Ezra Klein wonders why the progressive budget proposal isn’t getting much coverage:
One recurrent theme in the commentary over the House Progressive Caucus’s budget proposal is that it’s not getting much attention because it’s too liberal, or it raises taxes too much, or it doesn’t cause seniors enough pain. I don’t buy it. The answer, I think, is more boring, and perhaps, more depressing. The focus is on what might pass — or at least what might be relevant in the upcoming argument over what might pass. It’s not on what might work.
I share Ezra’s puzzlement (although I think it’s as much a function of the liberal MSM over-compensating as their focusing on what might pass in the near future). What makes the media’s indifference to this plan so striking is that in its emphasis on raising taxes on the wealthy and slashing defense as the primary spending reduction, the plan is actually the closest out there to what the polls say is public opinion. And I don’t think that public opinion is that off.
If you take a few steps back and look at the current fiscal mess, you notice a few obvious things. Defense and entitlements are the biggies. Healthcare entitlements are very hard to cut and their costs devilishly hard to constrain (which is why the Ryan plan simply ends them as entitlements). But the defense budget is massively beyond any conceivable, rational notion of “defense” and could be cut with ease outside of politically charged base-closing in the US.
I mean, seriously, does sending drones into Libya have anything even faintly to do with defense? Power projection maybe. Humanitarian good maybe (and a big maybe). But defense of the nation? Please.
Given the exploded WMD premise, the same could be said of a trillion dollar war in Iraq. As for fighting al Qaeda, it’s now clear we should have had a massive troop surge in Pakistan, not Afghanistan (but it would be massively counter-productive and impossible), and seem to be in an open-ended military holding pattern largely to save face, or because we have decided not to cut a political deal.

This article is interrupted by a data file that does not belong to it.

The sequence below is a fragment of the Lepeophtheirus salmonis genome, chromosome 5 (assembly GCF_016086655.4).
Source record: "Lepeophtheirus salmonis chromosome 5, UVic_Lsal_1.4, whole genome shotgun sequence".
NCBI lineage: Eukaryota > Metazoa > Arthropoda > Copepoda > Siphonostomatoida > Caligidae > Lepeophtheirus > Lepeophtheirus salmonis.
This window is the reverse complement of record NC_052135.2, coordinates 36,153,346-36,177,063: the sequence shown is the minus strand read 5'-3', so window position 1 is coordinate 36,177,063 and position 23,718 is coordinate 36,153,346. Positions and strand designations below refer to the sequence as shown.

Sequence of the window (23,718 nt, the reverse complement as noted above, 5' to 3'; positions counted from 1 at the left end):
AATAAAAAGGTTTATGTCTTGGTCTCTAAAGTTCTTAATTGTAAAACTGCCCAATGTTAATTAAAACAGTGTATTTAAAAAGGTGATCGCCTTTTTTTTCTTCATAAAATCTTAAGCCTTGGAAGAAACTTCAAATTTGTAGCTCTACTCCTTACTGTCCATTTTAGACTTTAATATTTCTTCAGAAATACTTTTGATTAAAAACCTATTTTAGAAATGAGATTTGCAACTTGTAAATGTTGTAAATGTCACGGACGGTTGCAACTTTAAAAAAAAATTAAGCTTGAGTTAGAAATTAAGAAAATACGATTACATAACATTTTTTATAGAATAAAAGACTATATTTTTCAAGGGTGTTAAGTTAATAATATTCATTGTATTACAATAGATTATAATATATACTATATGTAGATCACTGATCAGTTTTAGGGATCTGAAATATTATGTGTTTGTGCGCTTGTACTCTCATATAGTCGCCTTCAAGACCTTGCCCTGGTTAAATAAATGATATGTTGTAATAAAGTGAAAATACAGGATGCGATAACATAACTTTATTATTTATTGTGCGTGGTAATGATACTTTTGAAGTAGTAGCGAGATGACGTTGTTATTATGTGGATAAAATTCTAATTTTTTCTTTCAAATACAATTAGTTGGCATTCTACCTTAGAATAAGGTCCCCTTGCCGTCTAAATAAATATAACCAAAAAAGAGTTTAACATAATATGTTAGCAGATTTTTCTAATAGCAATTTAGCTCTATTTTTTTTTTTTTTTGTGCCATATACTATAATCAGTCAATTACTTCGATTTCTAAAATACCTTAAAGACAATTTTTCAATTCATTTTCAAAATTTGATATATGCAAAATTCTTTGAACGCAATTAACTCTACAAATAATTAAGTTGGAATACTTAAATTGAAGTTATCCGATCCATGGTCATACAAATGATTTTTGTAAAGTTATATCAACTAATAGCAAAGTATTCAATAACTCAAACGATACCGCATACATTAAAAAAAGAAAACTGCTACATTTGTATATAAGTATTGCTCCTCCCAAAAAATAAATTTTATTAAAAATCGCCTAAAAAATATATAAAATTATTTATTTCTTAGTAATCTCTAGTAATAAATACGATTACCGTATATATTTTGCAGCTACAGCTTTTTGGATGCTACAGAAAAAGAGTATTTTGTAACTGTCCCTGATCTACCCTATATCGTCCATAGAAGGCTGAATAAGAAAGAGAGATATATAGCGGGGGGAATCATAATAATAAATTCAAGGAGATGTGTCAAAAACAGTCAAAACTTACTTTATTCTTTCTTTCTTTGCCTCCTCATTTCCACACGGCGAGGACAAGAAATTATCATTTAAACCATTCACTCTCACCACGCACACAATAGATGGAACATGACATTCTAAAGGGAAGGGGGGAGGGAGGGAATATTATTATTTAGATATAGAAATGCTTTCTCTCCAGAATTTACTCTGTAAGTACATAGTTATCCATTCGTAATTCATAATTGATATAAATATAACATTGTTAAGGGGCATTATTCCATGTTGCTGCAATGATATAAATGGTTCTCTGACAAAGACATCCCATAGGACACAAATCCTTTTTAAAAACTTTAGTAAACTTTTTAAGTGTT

Bottom line: If we did not have this kind of global reach, maybe all those nails wouldn’t look as if they needed a hammer.
When you are as broke as the US is, and when there is no rival military hegemon able and willing to do us harm, the military-industrial complex is an obvious place for massive cuts. If the US were a corporation that needed to make a profit, the Pentagon building would be a shopping mall by now. But to make these cuts as a government would require conceding that America’s sixty years of global domination are no longer affordable, or even relevant. It would require owning the relative decline of the US. No leading politician can do that. And many, like Romney, will run on the dangerous delusion that we should still act in the world as if it were 1963.
Which is how all empires eventually collapse: in a welter of debt, denial and over-reach.